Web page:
"These results demonstrate the interconnected nature of NASA's science missions that are getting us closer to answering whether we are indeed alone or not", he added.
During a news briefing held today, NASA has announced the spacecraft Cassini had found hydrogen as a gas - the form needed to support single-celled organisms in the moon's ocean. But when Cassini completed its first close flyby of the Saturn satellite in 2005, the mission's researchers were shocked to discover that the south pole of the moon was laced with warm fractures and covered with clouds of water vapour. "We now know Enceladus has almost all the ingredients needed for life as we know it", said NASA. During its last and deepest dive through Enceladus' plumes in October 2015, Cassini came within 49 kilometres of the moon's surface, looking for evidence of hydrogen. To prevent any chance that the spacecraft could eventually crash into Enceladus or any other moon, possibly contaminating a pristine environment, NASA has made a decision to crash the spacecraft into Saturn's atmosphere in September, vaporizing the probe in a kamikaze-like plunge.
"Most of us would be excited with any life, and certainly when we're talking about the sources of energy, this is to feed the base of a food web".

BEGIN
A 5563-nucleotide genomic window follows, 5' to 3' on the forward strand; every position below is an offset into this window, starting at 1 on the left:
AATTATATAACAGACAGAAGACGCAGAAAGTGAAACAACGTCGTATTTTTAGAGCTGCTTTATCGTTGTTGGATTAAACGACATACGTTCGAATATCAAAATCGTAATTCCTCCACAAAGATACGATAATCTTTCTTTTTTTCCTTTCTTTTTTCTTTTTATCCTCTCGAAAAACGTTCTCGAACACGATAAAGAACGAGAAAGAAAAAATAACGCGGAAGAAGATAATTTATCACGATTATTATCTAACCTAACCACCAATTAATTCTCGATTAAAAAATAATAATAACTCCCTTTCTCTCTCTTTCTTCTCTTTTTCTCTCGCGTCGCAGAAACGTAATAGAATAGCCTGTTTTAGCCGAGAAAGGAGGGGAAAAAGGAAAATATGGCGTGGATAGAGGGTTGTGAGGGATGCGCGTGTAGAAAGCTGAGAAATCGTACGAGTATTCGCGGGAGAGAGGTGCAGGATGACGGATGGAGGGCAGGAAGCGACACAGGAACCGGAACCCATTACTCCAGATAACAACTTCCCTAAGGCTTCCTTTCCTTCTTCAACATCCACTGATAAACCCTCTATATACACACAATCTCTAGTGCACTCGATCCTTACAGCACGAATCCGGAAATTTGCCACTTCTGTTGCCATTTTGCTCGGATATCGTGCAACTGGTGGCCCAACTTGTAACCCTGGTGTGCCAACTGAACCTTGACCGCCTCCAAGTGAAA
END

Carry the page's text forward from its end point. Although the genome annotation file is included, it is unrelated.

"Now, Enceladus is high on the list in the solar system for showing habitable conditions", said Hunter Waite, leader of the Cassini Ion and Neutral Mass Spectrometer team at the Southwest Research Institute in San Antonio and lead author of the Enceladus paper, according to the release.
NASA's space Hubble telescope has observed "probable" plumes erupting from Jupiter's moon Europa.
Not only that, but the plumes on Enceladus are associated with hotter regions on the moon.
Like Enceladus, Jupiter's moon Europa also has ocean plumes erupting. It could, very well, also have the same life-sustaining elements as Enceladus.
In 2015, researchers said that there was evidence of a warm ocean under the moon's surface, as NPR's Geoff Brumfiel reported. By then, the composition of the plumes showed nearly every sign that ocean water had reacted chemically with heated rock - altering the minerals of the rocky silicate seabed while the water became rich in chemicals.
The spacecraft's instruments registered molecular hydrogen and carbon dioxide, two ingredients critical for methanogenesis.
Forty years ago, scientists on Earth found an astonishing oasis of life clustered around vents at the bottom of the ocean.
A new mission will launch in the 2020s and arrive at Europa after a few years.
"If there are plumes on Europa, as we now strongly suspect, with the Europa Clipper we will be ready for them", said James Green, NASA's Planetary Science Division Director. The plan to terminate Cassini's mission is in part to prevent the spacecraft from accidently landing on any neighboring celestial bodies, where it could potentially contaminate life - or even jump start it.